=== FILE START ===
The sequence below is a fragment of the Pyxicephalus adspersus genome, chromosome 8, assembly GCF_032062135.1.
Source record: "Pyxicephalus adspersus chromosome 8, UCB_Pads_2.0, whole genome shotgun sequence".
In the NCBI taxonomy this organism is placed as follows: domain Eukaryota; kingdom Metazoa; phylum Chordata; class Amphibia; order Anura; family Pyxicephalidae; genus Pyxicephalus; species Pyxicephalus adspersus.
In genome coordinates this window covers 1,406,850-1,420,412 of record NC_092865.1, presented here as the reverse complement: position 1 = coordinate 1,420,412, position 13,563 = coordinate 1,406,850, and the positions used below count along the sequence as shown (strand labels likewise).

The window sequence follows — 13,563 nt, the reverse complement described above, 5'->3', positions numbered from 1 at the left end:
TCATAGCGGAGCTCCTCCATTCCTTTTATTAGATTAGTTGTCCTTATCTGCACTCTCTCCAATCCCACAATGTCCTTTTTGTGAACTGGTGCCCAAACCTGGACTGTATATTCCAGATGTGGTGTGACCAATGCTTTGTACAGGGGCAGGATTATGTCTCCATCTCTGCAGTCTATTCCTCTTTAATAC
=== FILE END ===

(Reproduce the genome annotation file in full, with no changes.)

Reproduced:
The sequence below is a fragment of the Pyxicephalus adspersus genome, chromosome 8, assembly GCF_032062135.1.
Source record: "Pyxicephalus adspersus chromosome 8, UCB_Pads_2.0, whole genome shotgun sequence".
In the NCBI taxonomy this organism is placed as follows: domain Eukaryota; kingdom Metazoa; phylum Chordata; class Amphibia; order Anura; family Pyxicephalidae; genus Pyxicephalus; species Pyxicephalus adspersus.
In genome coordinates this window covers 1,406,850-1,420,412 of record NC_092865.1, presented here as the reverse complement: position 1 = coordinate 1,420,412, position 13,563 = coordinate 1,406,850, and the positions used below count along the sequence as shown (strand labels likewise).

The window sequence follows — 13,563 nt, the reverse complement described above, 5'->3', positions numbered from 1 at the left end:
TCATAGCGGAGCTCCTCCATTCCTTTTATTAGATTAGTTGTCCTTATCTGCACTCTCTCCAATCCCACAATGTCCTTTTTGTGAACTGGTGCCCAAACCTGGACTGTATATTCCAGATGTGGTGTGACCAATGCTTTGTACAGGGGCAGGATTATGTCTCCATCTCTGCAGTCTATTCCTCTTTAATAC